Francis Ford Coppola: My Hollywood exile
The director of ‘The Godfather’ and ‘Apocalypse Now’ is back with ‘Tetro’, an intensely personal film starring Vincent Gallo. David Jenkins finds out what makes the man tick
Do you find the physical task of making movies more of an endurance test now than, say, in the 1970s?
‘With a film of a subject matter you love and that intrigues you, you have limitless energy. It’s sort of like what they call “shelf life” in food products – some subjects have a long “shelf life”, meaning you are constantly renewed, while others get stale quickly.’
Do you feel your style of directing has changed over the years?
‘My approach was always to suit the style to the particular theme. Which is why, for example, the style of “The Godfather” is totally different to that of “Apocalypse Now”. But lately, I find there is a style I just naturally prefer – one in which the camera isn’t always moving all over the place, and in which the cutting isn’t so rapid you’re not sure what you’ve seen.’
Are you happy working on your own, away from the film industry?
‘I live near San Francisco in the most beautiful spot on earth, and enjoy myself in many ways. Yes, I love to work, which for now is to think and read and write, so it’s all a dream come true. I know that if a film is ready to emerge out of what I write, I’ll be able to go off and make it without asking anyone’s permission.’
If the right script or idea came along, would you be open to working with Hollywood?
‘I don’t think so, although I still get offers. But the subject matter and constraints are too narrow.’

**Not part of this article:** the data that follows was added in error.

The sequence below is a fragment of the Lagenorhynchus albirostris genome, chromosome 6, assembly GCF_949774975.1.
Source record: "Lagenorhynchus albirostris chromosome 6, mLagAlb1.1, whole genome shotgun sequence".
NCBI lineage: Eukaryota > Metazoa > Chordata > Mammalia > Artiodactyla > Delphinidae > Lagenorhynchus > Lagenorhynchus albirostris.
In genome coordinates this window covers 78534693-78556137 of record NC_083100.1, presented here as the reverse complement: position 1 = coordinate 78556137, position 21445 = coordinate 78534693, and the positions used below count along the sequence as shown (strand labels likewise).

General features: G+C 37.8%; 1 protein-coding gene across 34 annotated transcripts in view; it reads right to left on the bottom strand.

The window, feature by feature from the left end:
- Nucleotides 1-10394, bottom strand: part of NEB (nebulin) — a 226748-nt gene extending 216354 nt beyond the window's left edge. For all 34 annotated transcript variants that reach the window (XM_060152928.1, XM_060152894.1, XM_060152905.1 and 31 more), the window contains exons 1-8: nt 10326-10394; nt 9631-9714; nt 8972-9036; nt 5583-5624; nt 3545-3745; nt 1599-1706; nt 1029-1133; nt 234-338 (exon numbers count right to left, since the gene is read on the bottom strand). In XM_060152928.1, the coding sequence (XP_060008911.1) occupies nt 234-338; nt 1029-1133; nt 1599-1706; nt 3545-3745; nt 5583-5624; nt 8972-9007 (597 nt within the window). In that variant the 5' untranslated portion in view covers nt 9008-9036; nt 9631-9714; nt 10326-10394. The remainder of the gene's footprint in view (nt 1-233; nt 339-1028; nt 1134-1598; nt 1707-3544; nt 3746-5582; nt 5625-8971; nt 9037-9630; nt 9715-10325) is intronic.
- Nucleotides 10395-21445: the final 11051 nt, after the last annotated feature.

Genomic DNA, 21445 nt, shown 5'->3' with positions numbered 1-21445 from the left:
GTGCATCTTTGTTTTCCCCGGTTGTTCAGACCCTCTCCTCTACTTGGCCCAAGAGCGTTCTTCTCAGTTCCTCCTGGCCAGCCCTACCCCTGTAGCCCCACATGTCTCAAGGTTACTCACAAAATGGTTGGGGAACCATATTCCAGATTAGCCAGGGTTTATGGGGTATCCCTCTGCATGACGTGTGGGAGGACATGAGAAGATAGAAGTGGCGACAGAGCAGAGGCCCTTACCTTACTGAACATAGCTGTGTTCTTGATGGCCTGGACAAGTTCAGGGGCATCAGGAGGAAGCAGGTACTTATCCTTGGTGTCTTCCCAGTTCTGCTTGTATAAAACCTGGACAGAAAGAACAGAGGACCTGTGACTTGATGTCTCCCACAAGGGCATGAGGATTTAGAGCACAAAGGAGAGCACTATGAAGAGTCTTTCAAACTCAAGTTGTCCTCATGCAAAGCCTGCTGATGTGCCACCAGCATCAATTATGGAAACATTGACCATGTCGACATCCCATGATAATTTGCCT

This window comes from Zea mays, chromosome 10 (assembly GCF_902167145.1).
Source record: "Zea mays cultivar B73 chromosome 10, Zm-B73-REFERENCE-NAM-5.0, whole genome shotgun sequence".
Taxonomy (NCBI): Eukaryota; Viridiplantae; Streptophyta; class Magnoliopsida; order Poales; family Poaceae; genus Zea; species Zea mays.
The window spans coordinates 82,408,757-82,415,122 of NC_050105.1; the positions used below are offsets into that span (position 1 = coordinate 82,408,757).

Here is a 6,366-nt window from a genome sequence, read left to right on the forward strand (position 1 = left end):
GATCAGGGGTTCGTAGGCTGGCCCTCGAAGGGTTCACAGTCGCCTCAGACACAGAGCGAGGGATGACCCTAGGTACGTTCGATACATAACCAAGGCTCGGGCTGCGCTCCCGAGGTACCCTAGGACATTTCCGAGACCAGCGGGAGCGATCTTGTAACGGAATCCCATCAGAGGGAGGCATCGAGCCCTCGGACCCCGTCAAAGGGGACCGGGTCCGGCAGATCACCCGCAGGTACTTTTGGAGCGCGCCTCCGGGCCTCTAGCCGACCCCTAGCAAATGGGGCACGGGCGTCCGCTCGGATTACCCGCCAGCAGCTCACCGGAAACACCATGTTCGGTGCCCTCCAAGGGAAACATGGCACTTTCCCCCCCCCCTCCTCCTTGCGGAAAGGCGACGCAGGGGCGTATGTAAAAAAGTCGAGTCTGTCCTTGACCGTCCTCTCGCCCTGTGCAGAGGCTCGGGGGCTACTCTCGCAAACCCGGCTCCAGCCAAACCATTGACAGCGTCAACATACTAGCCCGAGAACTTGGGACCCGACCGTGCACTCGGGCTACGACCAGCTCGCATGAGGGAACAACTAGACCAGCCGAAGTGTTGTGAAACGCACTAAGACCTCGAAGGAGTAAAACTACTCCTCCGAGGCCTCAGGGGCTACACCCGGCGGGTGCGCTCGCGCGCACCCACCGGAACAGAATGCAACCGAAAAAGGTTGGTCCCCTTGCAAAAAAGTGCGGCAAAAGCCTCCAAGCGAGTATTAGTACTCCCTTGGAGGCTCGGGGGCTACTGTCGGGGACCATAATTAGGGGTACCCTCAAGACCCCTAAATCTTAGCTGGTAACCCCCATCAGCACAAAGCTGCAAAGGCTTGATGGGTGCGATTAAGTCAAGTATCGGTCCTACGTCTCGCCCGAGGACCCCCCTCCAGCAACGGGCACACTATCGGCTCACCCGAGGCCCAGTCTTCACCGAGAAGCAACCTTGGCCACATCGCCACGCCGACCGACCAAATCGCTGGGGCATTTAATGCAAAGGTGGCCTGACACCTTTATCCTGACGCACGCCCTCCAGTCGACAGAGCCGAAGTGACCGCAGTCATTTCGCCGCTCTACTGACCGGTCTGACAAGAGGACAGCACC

Your last two films, ‘Youth Without Youth’ and ‘Tetro’, have provoked strong critical reactions – not all of them positive. Are there any critics whose opinion matters to you?
‘Some critics are stimulating in that they make you realise how you could do better, and those are valued.’
Why did you decide to shoot ‘Tetro’ in black and white?
‘I felt that this film related to “Rumble Fish”, and it just felt right to me for the story, which I considered to be poetic realism, which implied shooting in black and white.’
You’ve cast a largely unknown actor (Alden Ehrenreich) as one of the leads. Do you keep your eye out for new talent, especially actors and directors?
‘I love cinema, even though I don’t participate in the professional movie business any more. I still love to see films that offer something different, like Soderbergh’s “The Informant” or the Coen brothers’ “A Serious Man”, which I love because they are not like anything I’ve seen before.’
‘Tetro’ is a film about a father-son conflict. Do you have any interest in psychoanalysis?
‘Not really. I’ve never visited a psychiatrist. Though maybe I should!’
Can you trace your own influence in your daughter Sofia’s filmmaking?
‘I’ve always said people should make films about their personal take on things, and I can see that in her work.’
Do you take pride in her work?
‘Yes, because her work is so pure, so personal and so “Sofia”.’
You bought the rights to Jack Kerouac’s ‘On the Road’ many years ago and it’s finally happening this summer with Walter Salles directing. Are you happy that it’s off the ground? Or sad not to be filming it yourself?
‘I am thrilled that it is being made. I never really had a good take on how to make it myself.’
Read our review of ‘Tetro’
Author: Tom Huddleston & David Jenkins (interview)
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